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Gossypium spp.

Pronunciation: Gos-sip-ee-um
Family: Malvaceae (mallow family)
Common Name: Cotton, upland cotton
Plant Type:
  • trees, shrubs
  • annual
Height to: 6'
USDA Hardiness Zones:
  • 20 to 10ºF ZONE 8
  • 30 to 20ºF ZONE 9
  • 40 to 30ºF ZONE 10
  • 50 to 40ºF ZONE 11
Sun Exposure:
  • part sun
  • full sun
Bloom Description: The flowers are quite attractive, about 3 in (7. 5 cm) long, starting out yellow and ageing to purplish pink. The fruit is a capsule about 1. 5 in (3. 75 cm) long containing numerous seeds surrounded by a whitish tomenta (lint and fuzz). The capsule opens at maturity exposing the seeds with their tomenta which is the cotton boll.
Toxic:
  • Yes
Propagation: Cotton is grown from seed planted after all danger of frost has past. For ornamental use in areas with shorter summers, start cotton seeds indoors a few weeks before setting seedlings out in spring
Native to: The original wild upland cotton, gossypium hirsutum, is native to central america, mexico and the caribbean basin, including south florida. Other species used locally for fiber are native to africa, asia and tropical south america. Cotton is grown commercially wherever summers are long and hot, and autumns are relatively dry. Important cotton growing regions include the southern united states, egypt, china, india, brazil, peru, and asia minor.
Notes for Identification: Source: floridatacare: cotton is grown commercially in full sun, but you can grow the plant as an ornamental in partial shade. Cotton plants need adequate moisture during growth, but the crop needs a dry period as the bolls mature so that they do not decay before harvest. In areas that receive less than about 30 in (75 cm) of rain during the growing season, the crop is irrigated. The summertime yellow flowers of upland cotton are showy, looking a lot like its close relative, hibiscus. The white fluffy cotton bolls are uniquely attractive, persisting throughout the winter even after the leaves have fallen. There is no reason this plant shouldn't be provided a spot in the ornamental garden. Kids and grownups too will be excited when they see firsthand where cotton comes from! Swipe a few seeds the next time you pass a cotton field in september and start a couple plants for your border or perennial bed next spring. If you don't like the idea of swiping, you can rescue a lost cotton boll from along the highway between the cotton field and the cotton gin. Several seed companies sell cotton seeds for the home gardener. A small grouping of cotton plants in the flower border will provide pretty yellow flowers in summer, and look especially attractive in winter when the cotton bolls rest like snow on the brown, leafless skeletons.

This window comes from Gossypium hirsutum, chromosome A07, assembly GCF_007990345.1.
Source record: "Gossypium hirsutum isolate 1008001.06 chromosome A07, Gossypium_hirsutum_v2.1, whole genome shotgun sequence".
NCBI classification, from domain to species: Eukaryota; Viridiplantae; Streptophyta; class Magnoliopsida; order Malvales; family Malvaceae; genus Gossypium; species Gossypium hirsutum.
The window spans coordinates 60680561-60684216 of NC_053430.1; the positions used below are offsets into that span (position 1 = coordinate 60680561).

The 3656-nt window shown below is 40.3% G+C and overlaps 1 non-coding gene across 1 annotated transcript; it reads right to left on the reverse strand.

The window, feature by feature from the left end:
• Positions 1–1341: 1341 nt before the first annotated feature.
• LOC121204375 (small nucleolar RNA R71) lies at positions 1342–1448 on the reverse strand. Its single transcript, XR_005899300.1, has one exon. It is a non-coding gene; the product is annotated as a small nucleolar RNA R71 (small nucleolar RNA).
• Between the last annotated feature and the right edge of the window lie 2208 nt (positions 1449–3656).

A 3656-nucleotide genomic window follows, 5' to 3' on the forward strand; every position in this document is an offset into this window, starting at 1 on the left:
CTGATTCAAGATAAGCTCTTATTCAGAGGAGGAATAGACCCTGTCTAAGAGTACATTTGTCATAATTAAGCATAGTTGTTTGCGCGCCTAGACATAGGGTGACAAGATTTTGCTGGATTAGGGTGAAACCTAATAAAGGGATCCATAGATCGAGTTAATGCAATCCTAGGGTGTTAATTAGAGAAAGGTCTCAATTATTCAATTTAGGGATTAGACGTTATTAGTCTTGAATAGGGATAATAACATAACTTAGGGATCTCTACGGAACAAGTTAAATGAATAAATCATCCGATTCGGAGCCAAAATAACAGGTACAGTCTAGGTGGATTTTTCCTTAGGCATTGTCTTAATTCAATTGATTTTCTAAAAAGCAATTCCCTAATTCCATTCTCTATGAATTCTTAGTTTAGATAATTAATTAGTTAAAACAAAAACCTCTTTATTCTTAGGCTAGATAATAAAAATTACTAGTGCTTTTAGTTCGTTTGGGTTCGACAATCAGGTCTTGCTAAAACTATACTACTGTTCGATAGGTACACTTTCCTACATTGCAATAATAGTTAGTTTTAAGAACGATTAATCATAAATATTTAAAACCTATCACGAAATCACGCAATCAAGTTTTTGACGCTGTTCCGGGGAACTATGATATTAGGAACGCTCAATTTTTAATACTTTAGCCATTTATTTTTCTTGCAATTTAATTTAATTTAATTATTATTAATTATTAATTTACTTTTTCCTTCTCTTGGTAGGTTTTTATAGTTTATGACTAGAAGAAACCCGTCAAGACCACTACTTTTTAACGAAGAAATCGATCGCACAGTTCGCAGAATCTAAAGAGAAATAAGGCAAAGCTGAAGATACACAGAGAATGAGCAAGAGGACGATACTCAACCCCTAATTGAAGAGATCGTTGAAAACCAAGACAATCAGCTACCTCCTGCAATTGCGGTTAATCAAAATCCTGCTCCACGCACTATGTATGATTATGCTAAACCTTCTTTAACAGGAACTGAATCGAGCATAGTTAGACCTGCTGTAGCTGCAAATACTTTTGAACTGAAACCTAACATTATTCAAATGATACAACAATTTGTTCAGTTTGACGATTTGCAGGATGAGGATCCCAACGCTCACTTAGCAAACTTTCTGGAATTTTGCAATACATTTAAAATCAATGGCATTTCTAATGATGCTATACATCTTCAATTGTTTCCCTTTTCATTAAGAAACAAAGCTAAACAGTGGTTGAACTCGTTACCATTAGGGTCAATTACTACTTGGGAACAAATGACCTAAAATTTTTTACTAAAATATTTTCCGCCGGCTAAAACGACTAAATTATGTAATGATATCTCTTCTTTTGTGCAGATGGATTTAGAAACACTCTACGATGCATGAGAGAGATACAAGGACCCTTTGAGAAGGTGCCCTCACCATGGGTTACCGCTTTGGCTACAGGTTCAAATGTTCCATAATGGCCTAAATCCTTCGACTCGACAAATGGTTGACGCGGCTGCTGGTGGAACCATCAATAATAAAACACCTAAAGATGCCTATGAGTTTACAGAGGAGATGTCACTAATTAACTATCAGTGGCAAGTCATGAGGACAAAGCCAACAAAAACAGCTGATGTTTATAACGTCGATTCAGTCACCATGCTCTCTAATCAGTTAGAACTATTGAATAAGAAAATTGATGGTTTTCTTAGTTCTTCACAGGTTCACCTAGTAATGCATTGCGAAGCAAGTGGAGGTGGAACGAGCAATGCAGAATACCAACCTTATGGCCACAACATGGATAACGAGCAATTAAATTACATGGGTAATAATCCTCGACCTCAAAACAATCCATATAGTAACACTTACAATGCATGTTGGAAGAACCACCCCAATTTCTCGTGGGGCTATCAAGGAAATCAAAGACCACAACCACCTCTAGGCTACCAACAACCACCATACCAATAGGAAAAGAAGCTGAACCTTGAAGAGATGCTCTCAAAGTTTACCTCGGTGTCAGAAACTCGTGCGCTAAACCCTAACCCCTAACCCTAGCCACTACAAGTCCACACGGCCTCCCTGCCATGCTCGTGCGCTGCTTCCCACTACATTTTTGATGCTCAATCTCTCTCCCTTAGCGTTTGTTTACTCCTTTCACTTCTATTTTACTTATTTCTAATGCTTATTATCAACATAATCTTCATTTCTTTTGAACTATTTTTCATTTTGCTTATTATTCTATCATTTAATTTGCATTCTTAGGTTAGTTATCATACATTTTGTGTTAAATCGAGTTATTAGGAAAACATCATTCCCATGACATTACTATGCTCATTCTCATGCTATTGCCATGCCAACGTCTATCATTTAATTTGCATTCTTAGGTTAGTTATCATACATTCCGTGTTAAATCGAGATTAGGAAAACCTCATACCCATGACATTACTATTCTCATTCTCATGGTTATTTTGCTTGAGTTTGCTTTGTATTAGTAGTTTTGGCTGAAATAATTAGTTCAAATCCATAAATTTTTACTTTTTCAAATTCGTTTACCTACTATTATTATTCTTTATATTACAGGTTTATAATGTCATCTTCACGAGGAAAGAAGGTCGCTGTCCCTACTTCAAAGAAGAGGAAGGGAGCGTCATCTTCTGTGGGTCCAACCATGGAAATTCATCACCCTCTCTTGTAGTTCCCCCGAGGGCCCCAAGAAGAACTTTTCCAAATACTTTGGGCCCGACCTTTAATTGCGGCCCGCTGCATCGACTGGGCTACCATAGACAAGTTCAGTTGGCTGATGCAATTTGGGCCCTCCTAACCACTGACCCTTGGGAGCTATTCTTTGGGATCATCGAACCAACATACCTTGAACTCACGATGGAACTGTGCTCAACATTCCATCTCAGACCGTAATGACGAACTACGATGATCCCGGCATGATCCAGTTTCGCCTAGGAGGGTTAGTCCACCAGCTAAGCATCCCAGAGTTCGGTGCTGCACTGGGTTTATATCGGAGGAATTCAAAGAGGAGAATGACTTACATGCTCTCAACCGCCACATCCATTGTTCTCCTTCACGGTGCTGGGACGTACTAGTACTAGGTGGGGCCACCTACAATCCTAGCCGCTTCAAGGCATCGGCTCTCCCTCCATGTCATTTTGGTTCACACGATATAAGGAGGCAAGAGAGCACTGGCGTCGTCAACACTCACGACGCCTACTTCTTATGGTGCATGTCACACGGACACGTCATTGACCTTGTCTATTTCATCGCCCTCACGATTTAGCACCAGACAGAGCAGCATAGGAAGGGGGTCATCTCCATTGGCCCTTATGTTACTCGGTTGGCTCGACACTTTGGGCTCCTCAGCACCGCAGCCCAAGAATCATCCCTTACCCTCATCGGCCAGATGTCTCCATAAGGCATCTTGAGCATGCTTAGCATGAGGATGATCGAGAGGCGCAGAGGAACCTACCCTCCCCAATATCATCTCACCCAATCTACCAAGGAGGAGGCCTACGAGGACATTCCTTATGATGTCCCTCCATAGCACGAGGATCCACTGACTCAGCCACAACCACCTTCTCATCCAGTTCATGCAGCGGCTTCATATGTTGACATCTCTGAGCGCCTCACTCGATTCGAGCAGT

Located in: Annual
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